As one reads the words of Lenin, one looks with some dismay at the bloom of black badges of the Moratorium that have appeared on the lapels of honourable members opposite. ( will discuss (he Moratorium to which they refer in a moment. But let mc make the general point that month after month now we see a drift in our political life in Australia into the polarisation that I deplore so that it is virtually certain that every move that the Government makes at this moment or in the future against the activities of Communists in their designs on Australia or in this direction immediately will be attacked by the Opposition; immediately the word 'Communist' is mooted, abuse follows with laughing, scorn and the suggestion of kicking the can. Is this not what Lenin meant?

Let me continue the quotation:

The experience of many, if not all revolutions shows how very useful during a revolution is the combination of mass action outside the reactionary parliament wilh an opposition sympathetic to (or better still, directly supporting) the revolution inside it.

These are the words of Lenin for his concept of the way in which revolution can be extended. Indeed, Lenin wrote to a young enthusiast from Glasgow who suggested that good revolutionaries should have nothing to do with such reactionary things as parliaments. Lenin wrote to this young man and said.

The writer of the letter is perfectly clear in the point that only workers' Soviets, and not parliament, can be the instrument whereby the aims of the proletariat will be achieved . . . but the writer of the letter does not even ask, it does not occur to him to ask, whether it is possible to bring about the victory of the Soviets over parliament, without getting pro-Soviet politicians into parliament, without disintegrating parliament from within, without working within parliament for the success of the Soviets in their forthcoming task of dispersing parliament.

I believe that this is the incipient tragedy in a situation that sees this far advanced, sharpening of the class struggle and of the suggestion that between the 2 Parties - the alternative Government and the Government - there is this wide gulf of allegiance.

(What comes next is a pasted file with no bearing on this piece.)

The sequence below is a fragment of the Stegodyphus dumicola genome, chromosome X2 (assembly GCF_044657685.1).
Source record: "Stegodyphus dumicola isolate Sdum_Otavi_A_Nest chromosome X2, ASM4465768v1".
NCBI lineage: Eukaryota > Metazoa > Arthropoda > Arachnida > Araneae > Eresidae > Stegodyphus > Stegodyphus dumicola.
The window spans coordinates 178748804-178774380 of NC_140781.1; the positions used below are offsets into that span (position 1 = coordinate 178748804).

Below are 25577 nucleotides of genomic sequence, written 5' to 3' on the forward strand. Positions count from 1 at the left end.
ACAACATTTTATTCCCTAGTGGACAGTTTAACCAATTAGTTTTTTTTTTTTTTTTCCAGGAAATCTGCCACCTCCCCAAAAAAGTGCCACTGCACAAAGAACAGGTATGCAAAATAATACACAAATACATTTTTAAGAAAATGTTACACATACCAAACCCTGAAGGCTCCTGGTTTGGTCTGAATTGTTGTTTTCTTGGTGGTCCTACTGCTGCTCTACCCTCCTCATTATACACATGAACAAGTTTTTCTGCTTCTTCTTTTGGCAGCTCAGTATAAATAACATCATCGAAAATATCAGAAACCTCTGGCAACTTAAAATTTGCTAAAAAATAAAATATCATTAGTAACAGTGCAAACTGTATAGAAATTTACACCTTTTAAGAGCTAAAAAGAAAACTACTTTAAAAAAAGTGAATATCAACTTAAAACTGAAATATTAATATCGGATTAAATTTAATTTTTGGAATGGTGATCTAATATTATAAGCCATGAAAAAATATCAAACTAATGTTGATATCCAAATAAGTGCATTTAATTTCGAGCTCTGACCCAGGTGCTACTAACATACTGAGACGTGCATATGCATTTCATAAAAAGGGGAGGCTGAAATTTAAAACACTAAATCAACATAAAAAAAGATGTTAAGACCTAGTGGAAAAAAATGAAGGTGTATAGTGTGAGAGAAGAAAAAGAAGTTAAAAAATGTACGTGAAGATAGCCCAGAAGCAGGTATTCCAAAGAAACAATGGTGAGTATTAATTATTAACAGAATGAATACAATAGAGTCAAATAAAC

Now, I have called this a tragedy - and it is. But can it be averted? Even if it were to cost us on this side of the Parliament office in government - I speak purely for myself - I believe that it would be worth while to lose office if we could see emerge a strongly anti-Communist Labor Party prepared to have a bi-partisan approach once more on the vital issues which affect Australia's security. Let me repeat that. For me personally, 1 believe that it would be worth while for us even to lose office if in doing so we were sure that there would emerge a strongly anti-Communist Labor Party prepared to have a bi-partisan approach once more on the vital issues that affect Australia's security.

The issues that Vietnam has assumed in this nation, the issue of this Indo-Chinese peninsula, are not the cause but have become the excuse, the emotive source and the pretext for Communist action in Australia. Others are ready to hand if these issues were to pass out of the pages of history - everything from racism to merino rams. But Vietnam today is a global issue. It is being used across the world with tremendous emotion because of the television cameras, the reporters, and the propaganda which is poured out of this unhappy disorder in IndoChina. Even in Scandinavia the riots go on in the universities, on the campuses and in the streets. Why on earth has this occurred in Norway and Sweden if it is not part of a world-wide Communist offensive against the non-Communist world?

Today, across Australia, certain people are at war against our society. Does anyone deny that these people are inside Australia and at war against Australian society? Does anyone deny what the Communists themselves claim? If they are here, what are they doing? Can we put the spotlight on the particular situation or the particular things that the Communists themselves are setting out to do? How do they work?